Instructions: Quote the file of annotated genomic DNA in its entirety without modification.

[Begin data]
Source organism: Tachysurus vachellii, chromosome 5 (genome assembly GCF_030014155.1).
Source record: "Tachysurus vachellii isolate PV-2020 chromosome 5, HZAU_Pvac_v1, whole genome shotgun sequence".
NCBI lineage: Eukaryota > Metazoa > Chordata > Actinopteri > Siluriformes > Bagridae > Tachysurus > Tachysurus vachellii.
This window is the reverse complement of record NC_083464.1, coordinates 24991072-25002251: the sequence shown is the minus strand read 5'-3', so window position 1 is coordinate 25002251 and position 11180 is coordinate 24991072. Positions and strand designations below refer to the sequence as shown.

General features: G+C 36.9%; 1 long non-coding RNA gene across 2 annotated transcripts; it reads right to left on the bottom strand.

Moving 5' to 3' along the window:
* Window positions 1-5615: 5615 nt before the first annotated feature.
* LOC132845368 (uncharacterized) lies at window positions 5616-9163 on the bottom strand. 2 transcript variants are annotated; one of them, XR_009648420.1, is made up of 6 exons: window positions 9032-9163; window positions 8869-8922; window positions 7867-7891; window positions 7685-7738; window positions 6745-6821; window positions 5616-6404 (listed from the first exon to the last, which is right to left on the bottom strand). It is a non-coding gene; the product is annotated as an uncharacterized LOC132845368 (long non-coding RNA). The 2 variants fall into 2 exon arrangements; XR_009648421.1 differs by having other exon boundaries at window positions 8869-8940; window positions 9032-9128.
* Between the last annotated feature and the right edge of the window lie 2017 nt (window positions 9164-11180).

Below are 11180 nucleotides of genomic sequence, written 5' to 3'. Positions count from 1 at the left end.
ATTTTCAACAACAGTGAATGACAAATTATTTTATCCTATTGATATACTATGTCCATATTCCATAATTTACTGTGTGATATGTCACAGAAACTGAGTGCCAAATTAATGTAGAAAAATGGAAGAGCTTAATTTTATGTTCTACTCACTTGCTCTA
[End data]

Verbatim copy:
Source organism: Tachysurus vachellii, chromosome 5 (genome assembly GCF_030014155.1).
Source record: "Tachysurus vachellii isolate PV-2020 chromosome 5, HZAU_Pvac_v1, whole genome shotgun sequence".
NCBI lineage: Eukaryota > Metazoa > Chordata > Actinopteri > Siluriformes > Bagridae > Tachysurus > Tachysurus vachellii.
This window is the reverse complement of record NC_083464.1, coordinates 24991072-25002251: the sequence shown is the minus strand read 5'-3', so window position 1 is coordinate 25002251 and position 11180 is coordinate 24991072. Positions and strand designations below refer to the sequence as shown.

General features: G+C 36.9%; 1 long non-coding RNA gene across 2 annotated transcripts; it reads right to left on the bottom strand.

Moving 5' to 3' along the window:
* Window positions 1-5615: 5615 nt before the first annotated feature.
* LOC132845368 (uncharacterized) lies at window positions 5616-9163 on the bottom strand. 2 transcript variants are annotated; one of them, XR_009648420.1, is made up of 6 exons: window positions 9032-9163; window positions 8869-8922; window positions 7867-7891; window positions 7685-7738; window positions 6745-6821; window positions 5616-6404 (listed from the first exon to the last, which is right to left on the bottom strand). It is a non-coding gene; the product is annotated as an uncharacterized LOC132845368 (long non-coding RNA). The 2 variants fall into 2 exon arrangements; XR_009648421.1 differs by having other exon boundaries at window positions 8869-8940; window positions 9032-9128.
* Between the last annotated feature and the right edge of the window lie 2017 nt (window positions 9164-11180).

Below are 11180 nucleotides of genomic sequence, written 5' to 3'. Positions count from 1 at the left end.
ATTTTCAACAACAGTGAATGACAAATTATTTTATCCTATTGATATACTATGTCCATATTCCATAATTTACTGTGTGATATGTCACAGAAACTGAGTGCCAAATTAATGTAGAAAAATGGAAGAGCTTAATTTTATGTTCTACTCACTTGCTCTA